The rest of the article is pretty much the same old stuff, pretty boring to anyone who is already familiar with AiG's bag of tricks. What will eventually become of the creationist crown jewel? I can't say. It is an amusement park, one many people seem convinced is the science museum they have waited for all their lives, and it does not do any of what a good museum should. It is not a research institution or a place where collections will be accumulated for comparison and study; it's doors transport the visitor into a fantasy world where the most absurd claims can be justified by people who believe their are modern day prophets. Unless something of major importance occurs this is the last I expect to write of Ham's wretched palace. I'm all too happy to leave it to rot.

More like this

Here's something I wrote about the Creation museum and comparing it to the presentation at the London Natural History museum:

"Ive long complained about the shoddy educational structure of modern science museums. They are stuck in the 19th century. I visited the famed Natural History Museum in London recently and was appalled at the wasted educational opportunities. These folks seem to think that taxidermied animals behind glass are the best way to teach about natural history.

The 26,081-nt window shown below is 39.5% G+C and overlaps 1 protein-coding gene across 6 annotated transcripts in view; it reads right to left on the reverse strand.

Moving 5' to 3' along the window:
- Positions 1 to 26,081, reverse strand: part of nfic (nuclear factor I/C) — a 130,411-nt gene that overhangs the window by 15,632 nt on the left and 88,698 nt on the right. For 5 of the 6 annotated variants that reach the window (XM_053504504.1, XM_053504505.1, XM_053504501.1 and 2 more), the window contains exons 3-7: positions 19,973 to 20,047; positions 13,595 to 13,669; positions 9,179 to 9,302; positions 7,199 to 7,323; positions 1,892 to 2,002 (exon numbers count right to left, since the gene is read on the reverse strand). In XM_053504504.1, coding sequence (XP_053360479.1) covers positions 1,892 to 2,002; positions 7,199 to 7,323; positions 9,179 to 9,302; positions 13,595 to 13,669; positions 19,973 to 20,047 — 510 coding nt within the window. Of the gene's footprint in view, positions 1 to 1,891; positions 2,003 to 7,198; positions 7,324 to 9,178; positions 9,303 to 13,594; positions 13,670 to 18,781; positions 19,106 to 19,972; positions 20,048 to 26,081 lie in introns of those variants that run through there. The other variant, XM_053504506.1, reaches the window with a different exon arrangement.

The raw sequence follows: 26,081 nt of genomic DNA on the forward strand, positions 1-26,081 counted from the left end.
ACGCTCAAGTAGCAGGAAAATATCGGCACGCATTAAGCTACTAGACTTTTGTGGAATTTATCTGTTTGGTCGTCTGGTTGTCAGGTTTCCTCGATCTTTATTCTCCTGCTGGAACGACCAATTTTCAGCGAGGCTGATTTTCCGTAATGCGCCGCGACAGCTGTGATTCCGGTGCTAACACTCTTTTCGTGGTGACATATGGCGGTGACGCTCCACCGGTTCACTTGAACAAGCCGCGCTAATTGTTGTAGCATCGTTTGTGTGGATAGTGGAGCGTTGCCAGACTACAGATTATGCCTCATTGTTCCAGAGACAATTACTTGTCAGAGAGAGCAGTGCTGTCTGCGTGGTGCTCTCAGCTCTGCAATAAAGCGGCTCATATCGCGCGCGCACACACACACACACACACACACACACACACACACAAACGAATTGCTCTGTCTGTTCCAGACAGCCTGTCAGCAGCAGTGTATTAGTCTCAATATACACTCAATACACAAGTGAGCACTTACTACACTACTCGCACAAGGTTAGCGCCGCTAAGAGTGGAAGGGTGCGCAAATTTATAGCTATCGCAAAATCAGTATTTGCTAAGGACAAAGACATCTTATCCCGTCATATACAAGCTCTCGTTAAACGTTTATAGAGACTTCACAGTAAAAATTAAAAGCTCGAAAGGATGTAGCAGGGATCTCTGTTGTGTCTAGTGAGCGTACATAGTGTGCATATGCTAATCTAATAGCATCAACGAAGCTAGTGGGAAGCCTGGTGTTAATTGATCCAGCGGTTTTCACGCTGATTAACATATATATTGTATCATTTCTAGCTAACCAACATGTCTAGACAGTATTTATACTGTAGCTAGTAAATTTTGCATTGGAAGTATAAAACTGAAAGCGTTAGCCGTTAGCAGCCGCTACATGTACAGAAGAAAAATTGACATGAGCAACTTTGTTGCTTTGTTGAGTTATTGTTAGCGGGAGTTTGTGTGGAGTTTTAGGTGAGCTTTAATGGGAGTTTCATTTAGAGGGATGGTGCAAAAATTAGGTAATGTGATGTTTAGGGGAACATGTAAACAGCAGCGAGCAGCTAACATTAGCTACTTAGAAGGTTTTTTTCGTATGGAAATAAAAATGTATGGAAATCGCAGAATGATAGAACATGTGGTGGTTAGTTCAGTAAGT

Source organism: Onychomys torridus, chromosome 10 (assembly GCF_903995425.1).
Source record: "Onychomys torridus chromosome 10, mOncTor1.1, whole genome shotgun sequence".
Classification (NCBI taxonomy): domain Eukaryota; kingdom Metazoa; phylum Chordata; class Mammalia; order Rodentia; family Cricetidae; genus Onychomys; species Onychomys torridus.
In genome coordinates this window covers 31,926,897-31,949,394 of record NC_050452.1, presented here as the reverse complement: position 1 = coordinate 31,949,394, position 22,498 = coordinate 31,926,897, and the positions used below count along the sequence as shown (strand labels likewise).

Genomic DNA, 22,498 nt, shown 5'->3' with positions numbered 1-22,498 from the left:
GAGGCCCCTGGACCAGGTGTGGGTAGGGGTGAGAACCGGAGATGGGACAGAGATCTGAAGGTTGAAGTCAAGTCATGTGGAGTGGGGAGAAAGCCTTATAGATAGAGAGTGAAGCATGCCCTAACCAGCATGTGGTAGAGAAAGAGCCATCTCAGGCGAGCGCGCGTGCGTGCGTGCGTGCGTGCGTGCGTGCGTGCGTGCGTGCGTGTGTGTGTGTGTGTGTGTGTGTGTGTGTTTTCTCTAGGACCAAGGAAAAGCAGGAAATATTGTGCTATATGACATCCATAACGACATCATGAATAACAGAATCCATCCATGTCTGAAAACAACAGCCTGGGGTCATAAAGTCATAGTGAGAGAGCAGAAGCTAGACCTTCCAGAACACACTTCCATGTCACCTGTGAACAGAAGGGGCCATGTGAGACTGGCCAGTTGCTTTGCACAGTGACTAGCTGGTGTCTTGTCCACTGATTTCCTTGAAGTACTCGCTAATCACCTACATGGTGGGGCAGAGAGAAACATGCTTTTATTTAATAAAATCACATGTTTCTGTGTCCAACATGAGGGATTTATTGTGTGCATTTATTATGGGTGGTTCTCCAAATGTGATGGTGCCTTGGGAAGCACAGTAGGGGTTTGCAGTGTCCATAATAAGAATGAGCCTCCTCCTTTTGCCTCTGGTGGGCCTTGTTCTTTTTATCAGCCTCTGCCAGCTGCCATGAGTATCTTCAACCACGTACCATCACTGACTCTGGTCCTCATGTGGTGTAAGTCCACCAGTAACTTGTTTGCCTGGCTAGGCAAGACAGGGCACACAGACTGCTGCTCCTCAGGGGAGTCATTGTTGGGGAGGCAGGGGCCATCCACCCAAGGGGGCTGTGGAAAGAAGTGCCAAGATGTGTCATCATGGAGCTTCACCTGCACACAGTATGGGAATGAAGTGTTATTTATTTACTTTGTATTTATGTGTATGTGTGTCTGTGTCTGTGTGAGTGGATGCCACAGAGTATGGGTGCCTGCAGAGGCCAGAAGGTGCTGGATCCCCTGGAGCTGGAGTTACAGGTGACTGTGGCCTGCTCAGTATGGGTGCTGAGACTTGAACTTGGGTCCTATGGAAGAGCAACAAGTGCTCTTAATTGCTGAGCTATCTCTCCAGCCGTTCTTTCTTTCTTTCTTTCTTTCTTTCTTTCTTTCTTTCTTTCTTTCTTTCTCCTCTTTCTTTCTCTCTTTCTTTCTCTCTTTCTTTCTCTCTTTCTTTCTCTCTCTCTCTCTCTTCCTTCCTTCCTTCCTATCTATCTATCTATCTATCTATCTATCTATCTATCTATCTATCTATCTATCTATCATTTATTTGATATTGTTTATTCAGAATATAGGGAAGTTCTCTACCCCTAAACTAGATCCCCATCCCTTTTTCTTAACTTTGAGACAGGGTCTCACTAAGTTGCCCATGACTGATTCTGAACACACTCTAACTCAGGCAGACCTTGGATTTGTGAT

"These museums are not about teaching, theyre about exhibiting specimens. At the British Natural History Museum, I expected a phenomenal bang-up presentation about Charles Darwin. After all, his collected specimens are housed there. Nope. There was a statue of him in the dining area of a cafeteria.

"I looked for their display on human origins. It consisted of several replicas of hominid skulls in a glass case. That was it! No diorama of australiopithicenes on the savannah. No models of cave life with Homo neanderthalensis. Nope. Plastic skulls you could buy from Bone Clones locked away in a glass case.

"Heres a photo of that museum. Does anything look exciting to you?
Yes, that photo looks old, from the 1920s Ill guess. But the current presentation is still the same, nearly 90 years later.

"Our science museums do not teach. They do not engage the visitor with the central themes in the story of life on earth. They do not show evolution. They do not show the scale of geological time. They do not educate. They merely display specimens."

Full article linked from my name below.

I seem to remember Ham really going off once on the notion of feathered dinosaurs ("Dinosaurs were reptiles! They were not birds! There is no such thing as evolution so they couldn't possibly have feathers!" to paraphrase).

Now that feathered dinosaurs are well documented and known scientific fact, I wonder if his tune has changed at all (and if so, would that be considered an acceptance of evolution?), or if he somehow twists the findings into supporting Creationism, or if he simply refutes or ignores it. Probably the latter.

Naked dromeiosaurs? Scandalous! They should at least have a loincloth.